TJTC and the promise and reality of redistributive vouchering and tax credit policy
AbstractThe Targeted Jobs Tax Credit (TJTC) is a representative redistributive incentive. Initially, proponents saw TJTC as an elegant program, efficiently promoting labor market behavior that would solve the employment problems of many disadvantaged job seekers. However, interest groups distorted the credit into a windfall for businesses that hire large numbers of low wage workers. The policy theories incorporated into TJTC, which emphasized continual program reform and minimized program management by public administrators, provided a setting conducive to interest group distortion. Because few representatives of the disadvantaged participated in the oversight process, special interests undermined TJTC being reformed through empirical evaluation. This experience indicates that without major changes in the policy process, narrowly targeted rzdistributive policies should be avoided.
Download InfoIf you experience problems downloading a file, check if you have the proper application to view it first. In case of further problems read the IDEAS help page. Note that these files are not on the IDEAS site. Please be patient as the files may be large.
Bibliographic InfoArticle provided by John Wiley & Sons, Ltd. in its journal Journal of Policy Analysis and Management.
Volume (Year): 14 (1995)
Issue (Month): 2 ()
Contact details of provider:
Web page: http://www3.interscience.wiley.com/journal/34787/home
Please report citation or reference errors to , or , if you are the registered author of the cited work, log in to your RePEc Author Service profile, click on "citations" and make appropriate adjustments.:
- Gary Burtless, 1985. "Are targeted wage subsidies harmful? Evidence from a wage voucher experiment," Industrial and Labor Relations Review, ILR Review, Cornell University, ILR School, vol. 39(1), pages 105-114, October.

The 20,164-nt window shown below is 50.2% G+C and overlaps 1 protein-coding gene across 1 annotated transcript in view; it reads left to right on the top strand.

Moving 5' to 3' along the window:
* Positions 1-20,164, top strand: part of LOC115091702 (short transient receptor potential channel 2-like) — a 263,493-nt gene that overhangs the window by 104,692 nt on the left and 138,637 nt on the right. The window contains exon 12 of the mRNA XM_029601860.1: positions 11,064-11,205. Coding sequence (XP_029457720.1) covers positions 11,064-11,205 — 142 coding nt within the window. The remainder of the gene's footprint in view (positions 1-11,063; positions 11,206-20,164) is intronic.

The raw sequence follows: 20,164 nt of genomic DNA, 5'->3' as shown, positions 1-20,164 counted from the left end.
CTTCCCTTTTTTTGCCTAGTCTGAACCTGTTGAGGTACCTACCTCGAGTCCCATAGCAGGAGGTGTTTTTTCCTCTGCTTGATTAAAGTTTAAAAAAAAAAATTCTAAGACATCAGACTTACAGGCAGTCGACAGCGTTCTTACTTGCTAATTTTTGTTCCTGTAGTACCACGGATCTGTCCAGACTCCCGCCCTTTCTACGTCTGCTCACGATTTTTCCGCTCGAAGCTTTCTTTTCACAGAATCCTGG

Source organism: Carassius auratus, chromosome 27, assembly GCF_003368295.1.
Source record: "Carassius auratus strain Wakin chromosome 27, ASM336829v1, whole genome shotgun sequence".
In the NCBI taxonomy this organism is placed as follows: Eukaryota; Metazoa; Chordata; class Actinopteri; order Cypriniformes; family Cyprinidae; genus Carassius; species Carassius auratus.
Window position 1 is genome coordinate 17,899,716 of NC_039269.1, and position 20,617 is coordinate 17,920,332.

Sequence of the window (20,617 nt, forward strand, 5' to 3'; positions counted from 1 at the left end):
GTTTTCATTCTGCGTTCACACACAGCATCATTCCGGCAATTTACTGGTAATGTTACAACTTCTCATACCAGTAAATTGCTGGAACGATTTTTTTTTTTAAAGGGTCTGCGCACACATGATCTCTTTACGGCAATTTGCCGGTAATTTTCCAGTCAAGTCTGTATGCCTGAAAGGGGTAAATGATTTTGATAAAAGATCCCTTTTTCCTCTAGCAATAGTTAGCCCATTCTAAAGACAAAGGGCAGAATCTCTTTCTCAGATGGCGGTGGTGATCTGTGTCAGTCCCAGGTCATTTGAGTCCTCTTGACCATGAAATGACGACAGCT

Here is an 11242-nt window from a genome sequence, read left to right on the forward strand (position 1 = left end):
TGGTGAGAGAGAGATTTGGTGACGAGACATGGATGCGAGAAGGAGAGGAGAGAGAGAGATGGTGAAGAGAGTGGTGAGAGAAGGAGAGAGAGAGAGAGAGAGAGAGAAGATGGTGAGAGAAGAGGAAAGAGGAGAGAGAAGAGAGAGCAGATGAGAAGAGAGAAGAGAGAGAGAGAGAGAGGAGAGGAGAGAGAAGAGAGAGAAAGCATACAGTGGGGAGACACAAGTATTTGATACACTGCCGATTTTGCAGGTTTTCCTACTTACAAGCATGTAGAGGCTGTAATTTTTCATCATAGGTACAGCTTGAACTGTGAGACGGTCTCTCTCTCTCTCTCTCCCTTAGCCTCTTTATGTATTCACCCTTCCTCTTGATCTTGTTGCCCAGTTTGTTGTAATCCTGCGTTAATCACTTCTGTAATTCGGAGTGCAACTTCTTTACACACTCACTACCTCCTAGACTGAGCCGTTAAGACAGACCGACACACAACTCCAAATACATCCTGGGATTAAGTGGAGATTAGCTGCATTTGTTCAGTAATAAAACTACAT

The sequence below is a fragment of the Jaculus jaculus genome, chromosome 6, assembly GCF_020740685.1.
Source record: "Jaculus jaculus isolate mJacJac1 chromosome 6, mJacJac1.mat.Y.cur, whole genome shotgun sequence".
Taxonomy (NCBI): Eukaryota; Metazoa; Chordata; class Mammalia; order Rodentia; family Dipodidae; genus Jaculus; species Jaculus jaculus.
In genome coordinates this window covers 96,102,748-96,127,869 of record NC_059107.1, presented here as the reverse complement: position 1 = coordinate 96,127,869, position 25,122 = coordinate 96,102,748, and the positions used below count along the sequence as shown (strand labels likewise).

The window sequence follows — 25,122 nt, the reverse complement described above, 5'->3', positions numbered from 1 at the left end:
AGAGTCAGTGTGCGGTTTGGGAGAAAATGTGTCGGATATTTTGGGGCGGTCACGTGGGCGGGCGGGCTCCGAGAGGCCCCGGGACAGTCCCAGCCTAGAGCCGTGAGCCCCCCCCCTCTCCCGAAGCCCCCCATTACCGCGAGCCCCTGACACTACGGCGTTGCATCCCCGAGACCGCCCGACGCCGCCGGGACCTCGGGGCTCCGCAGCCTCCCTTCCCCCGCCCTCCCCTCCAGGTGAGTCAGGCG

- Linda M. Aguilar & William A. Testa, 1991. "Unemployment insurance: countercyclical or counterproductive?," Chicago Fed Letter, Federal Reserve Bank of Chicago, issue Jul.
- John H. Bishop & Suk Kang, 1991. "Applying for entitlements: Employers and the targeted jobs tax credit," Journal of Policy Analysis and Management, John Wiley & Sons, Ltd., vol. 10(1), pages 24-45.
- Kevin Hollenbeck & Richard J. Willke, 1991. "The Employment and Earnings Impacts of the Targeted Jobs Tax Credit," Upjohn Working Papers and Journal Articles 91-07, W.E. Upjohn Institute for Employment Research.
- Lawrence F. Katz, 1996. "Wage Subsidies for the Disadvantaged," NBER Working Papers 5679, National Bureau of Economic Research, Inc.
For technical questions regarding this item, or to correct its authors, title, abstract, bibliographic or download information, contact: (Wiley-Blackwell Digital Licensing) or (Christopher F. Baum).
If you have authored this item and are not yet registered with RePEc, we encourage you to do it here. This allows to link your profile to this item. It also allows you to accept potential citations to this item that we are uncertain about.
If references are entirely missing, you can add them using this form.
If the full references list an item that is present in RePEc, but the system did not link to it, you can help with this form.
If you know of missing items citing this one, you can help us creating those links by adding the relevant references in the same way as above, for each refering item. If you are a registered author of this item, you may also want to check the "citations" tab in your profile, as there may be some citations waiting for confirmation.
Please note that corrections may take a couple of weeks to filter through the various RePEc services.